Anti-Abortion Republican Says Girls Raped by Dads Should Just Get Plan B

A South Carolina state representative has argued that child victims of rape and incest have "choices," such as taking an ambulance and buying Plan B.

"There are options for rape victims, the way I understand it, if a rape victim goes to a hospital," Republican Representative Doug Gilliam told Newsweek on Monday.

On August 30, the most conservative Republicans in the South Carolina House attempted to pass a total abortion ban with no exceptions for rape or incest. The measure failed by eight votes, but a revised version passed and headed to the state Senate.

The updated bill outlaws all abortions except in pregnancies from rape or incest—which must be reported to doctors within 12 weeks. Abortions that save the life of the pregnant person are also permitted.

Plan B
Here, a person holds a carton of the "morning-after" pill in Boston on July 26. A South Carolina representative has argued that child victims of rape and incest have "choices," such as taking an ambulance and buying Plan B. JOSEPH PREZIOSO / Contributor/AFP

Gilliam fought with another member of his own party, Representative Gil Gatch, over the exception for minors.

In footage from Tuesday's hearing, Gilliam argued that a hypothetical child who was raped by her father "had choices."

"There's a morning-after pill that starts probably before conception," Gilliam said. "And you know, that's available in Walmart, you don't have to have a prescription to do that."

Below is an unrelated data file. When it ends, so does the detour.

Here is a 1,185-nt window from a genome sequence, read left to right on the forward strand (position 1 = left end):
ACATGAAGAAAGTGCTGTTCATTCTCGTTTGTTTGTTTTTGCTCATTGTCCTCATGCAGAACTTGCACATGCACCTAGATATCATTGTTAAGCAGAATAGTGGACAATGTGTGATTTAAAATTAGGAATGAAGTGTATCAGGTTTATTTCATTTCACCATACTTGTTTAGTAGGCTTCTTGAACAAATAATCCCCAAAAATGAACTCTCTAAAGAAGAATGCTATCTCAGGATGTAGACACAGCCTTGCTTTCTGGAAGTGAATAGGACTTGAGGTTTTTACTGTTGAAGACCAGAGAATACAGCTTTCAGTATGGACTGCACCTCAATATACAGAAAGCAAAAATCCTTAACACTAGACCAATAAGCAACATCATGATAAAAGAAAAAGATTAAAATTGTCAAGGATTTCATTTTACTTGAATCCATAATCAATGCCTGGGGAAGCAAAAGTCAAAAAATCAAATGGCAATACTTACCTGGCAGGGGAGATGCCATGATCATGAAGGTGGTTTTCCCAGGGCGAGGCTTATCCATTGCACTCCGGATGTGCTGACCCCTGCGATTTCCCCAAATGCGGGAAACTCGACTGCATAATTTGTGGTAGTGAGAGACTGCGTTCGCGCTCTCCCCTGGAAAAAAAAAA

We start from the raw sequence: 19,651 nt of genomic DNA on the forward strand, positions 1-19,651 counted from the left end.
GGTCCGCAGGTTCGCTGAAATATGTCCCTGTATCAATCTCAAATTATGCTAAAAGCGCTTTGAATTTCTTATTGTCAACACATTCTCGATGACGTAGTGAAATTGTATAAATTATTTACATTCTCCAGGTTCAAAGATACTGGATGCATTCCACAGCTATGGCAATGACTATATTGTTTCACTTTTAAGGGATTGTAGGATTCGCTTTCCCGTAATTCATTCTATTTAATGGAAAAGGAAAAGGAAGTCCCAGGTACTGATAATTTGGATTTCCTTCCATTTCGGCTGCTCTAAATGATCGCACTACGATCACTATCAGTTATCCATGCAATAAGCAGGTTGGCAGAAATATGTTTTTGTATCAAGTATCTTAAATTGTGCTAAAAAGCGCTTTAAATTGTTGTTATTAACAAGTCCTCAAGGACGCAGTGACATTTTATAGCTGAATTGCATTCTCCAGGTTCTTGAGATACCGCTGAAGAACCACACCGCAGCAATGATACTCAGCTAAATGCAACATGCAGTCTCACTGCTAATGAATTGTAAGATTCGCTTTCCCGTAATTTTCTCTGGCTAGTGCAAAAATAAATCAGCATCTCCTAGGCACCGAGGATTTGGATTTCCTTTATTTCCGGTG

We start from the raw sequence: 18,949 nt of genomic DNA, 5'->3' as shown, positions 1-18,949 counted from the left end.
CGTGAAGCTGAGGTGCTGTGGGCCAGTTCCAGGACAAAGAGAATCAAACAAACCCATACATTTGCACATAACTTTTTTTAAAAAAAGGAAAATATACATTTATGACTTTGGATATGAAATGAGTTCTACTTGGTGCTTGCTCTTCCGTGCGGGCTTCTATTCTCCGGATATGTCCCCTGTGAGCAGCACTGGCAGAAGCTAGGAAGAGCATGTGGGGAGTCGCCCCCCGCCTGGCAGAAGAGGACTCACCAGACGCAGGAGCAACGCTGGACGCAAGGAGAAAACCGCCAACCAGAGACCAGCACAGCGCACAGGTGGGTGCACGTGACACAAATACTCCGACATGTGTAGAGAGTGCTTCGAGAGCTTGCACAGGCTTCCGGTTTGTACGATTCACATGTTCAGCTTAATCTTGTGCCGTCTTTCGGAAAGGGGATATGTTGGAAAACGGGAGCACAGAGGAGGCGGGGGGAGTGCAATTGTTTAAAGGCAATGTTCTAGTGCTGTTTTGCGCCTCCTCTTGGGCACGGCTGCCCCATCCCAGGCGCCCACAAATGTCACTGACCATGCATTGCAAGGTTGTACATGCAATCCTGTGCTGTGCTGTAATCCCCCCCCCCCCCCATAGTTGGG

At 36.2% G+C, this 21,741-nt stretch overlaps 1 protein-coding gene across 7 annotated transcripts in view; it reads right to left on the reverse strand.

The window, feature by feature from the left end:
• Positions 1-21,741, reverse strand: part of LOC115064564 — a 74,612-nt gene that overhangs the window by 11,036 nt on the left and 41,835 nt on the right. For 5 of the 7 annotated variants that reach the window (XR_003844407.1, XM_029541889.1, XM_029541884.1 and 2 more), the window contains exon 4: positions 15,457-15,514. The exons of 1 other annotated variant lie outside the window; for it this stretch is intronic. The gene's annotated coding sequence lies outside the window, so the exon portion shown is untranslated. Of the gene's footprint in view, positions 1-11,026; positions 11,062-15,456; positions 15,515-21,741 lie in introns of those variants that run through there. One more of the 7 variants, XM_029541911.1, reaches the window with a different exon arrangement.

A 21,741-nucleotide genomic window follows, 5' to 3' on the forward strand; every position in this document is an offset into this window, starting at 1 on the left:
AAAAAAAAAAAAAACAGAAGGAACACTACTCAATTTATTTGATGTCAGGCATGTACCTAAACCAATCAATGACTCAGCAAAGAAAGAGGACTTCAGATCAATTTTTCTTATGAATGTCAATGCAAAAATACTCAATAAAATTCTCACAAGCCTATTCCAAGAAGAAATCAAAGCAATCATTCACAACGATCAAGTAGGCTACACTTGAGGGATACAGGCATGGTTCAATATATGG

"So if her dad rapes her and she's carrying the child, who drives her to the store to get the morning-after pill?" asked Gatch.

"The ambulance," replied Gilliam. He later clarified that an ambulance would transport the girl to a hospital, not to a Walmart store.

In an interview with Newsweek, the representative admitted that it might not be realistic for a 12-year-old girl to pay for her own ambulance bill.

"The intent is to get her help," Gilliam said. "You know, 911's pretty easy to dial to get help. I would hope there's somebody she could call."

Although Gilliam does not support the bill's amendments with exceptions for rape or incest, he still voted for the updated law, believing it is necessary to "save babies' lives."

"The only exception that I would support is the mother's health," he said.

A growing divide over the severity of abortion bans has emerged in the Republican Party, particularly as polling has demonstrated that many restrictions are unpopular with American voters.

After the Supreme Court's decision to overturn Roe v. Wade, a June survey from the Public Religion Research Institute found that 65 percent of Americans believe abortions should be legal in most or all cases.

Various Republicans have backtracked on some of their more extreme positions. In a committee hearing last month, South Carolina Representative Neal Collins tearfully regretted voting for the state's 2021 "heartbeat bill," which led to a 19-year-old woman in his district nearly losing her uterus and facing the loss of her life.

Meanwhile, Arizona Senate candidate Blake Masters recently scrubbed his website, removing a line that read "I am 100% pro-life" as well as his support for a "federal personhood law," which grants a fetus the same rights and protections as any person. He also deleted language claiming that a legitimate election would have resulted in former President Donald Trump still holding office.